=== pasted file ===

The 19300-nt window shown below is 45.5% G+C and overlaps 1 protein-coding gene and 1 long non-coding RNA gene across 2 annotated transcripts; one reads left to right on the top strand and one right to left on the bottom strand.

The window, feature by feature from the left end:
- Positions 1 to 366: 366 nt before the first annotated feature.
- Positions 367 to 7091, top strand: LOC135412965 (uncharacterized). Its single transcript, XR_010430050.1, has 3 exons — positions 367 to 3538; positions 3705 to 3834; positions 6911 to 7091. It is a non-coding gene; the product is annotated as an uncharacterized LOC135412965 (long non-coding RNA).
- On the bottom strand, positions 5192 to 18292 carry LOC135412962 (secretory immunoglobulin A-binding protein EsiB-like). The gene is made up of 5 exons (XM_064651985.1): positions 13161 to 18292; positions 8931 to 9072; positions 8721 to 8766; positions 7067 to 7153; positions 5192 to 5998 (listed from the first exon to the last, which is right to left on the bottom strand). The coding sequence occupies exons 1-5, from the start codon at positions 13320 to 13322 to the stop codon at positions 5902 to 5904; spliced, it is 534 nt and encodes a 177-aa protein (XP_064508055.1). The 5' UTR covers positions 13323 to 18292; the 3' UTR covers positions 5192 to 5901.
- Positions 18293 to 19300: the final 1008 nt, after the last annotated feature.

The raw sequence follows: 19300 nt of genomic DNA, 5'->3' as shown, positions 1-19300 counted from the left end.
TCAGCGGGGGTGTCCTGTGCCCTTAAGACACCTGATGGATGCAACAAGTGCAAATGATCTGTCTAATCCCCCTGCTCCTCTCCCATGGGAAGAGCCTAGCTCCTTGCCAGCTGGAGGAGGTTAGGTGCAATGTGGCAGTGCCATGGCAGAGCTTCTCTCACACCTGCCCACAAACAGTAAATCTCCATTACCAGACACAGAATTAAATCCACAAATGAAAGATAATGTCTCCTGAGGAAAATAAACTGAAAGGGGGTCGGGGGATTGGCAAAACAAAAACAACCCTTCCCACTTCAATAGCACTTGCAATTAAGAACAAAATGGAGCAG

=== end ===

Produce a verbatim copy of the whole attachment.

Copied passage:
The 19300-nt window shown below is 45.5% G+C and overlaps 1 protein-coding gene and 1 long non-coding RNA gene across 2 annotated transcripts; one reads left to right on the top strand and one right to left on the bottom strand.

The window, feature by feature from the left end:
- Positions 1 to 366: 366 nt before the first annotated feature.
- Positions 367 to 7091, top strand: LOC135412965 (uncharacterized). Its single transcript, XR_010430050.1, has 3 exons — positions 367 to 3538; positions 3705 to 3834; positions 6911 to 7091. It is a non-coding gene; the product is annotated as an uncharacterized LOC135412965 (long non-coding RNA).
- On the bottom strand, positions 5192 to 18292 carry LOC135412962 (secretory immunoglobulin A-binding protein EsiB-like). The gene is made up of 5 exons (XM_064651985.1): positions 13161 to 18292; positions 8931 to 9072; positions 8721 to 8766; positions 7067 to 7153; positions 5192 to 5998 (listed from the first exon to the last, which is right to left on the bottom strand). The coding sequence occupies exons 1-5, from the start codon at positions 13320 to 13322 to the stop codon at positions 5902 to 5904; spliced, it is 534 nt and encodes a 177-aa protein (XP_064508055.1). The 5' UTR covers positions 13323 to 18292; the 3' UTR covers positions 5192 to 5901.
- Positions 18293 to 19300: the final 1008 nt, after the last annotated feature.

The raw sequence follows: 19300 nt of genomic DNA, 5'->3' as shown, positions 1-19300 counted from the left end.
TCAGCGGGGGTGTCCTGTGCCCTTAAGACACCTGATGGATGCAACAAGTGCAAATGATCTGTCTAATCCCCCTGCTCCTCTCCCATGGGAAGAGCCTAGCTCCTTGCCAGCTGGAGGAGGTTAGGTGCAATGTGGCAGTGCCATGGCAGAGCTTCTCTCACACCTGCCCACAAACAGTAAATCTCCATTACCAGACACAGAATTAAATCCACAAATGAAAGATAATGTCTCCTGAGGAAAATAAACTGAAAGGGGGTCGGGGGATTGGCAAAACAAAAACAACCCTTCCCACTTCAATAGCACTTGCAATTAAGAACAAAATGGAGCAG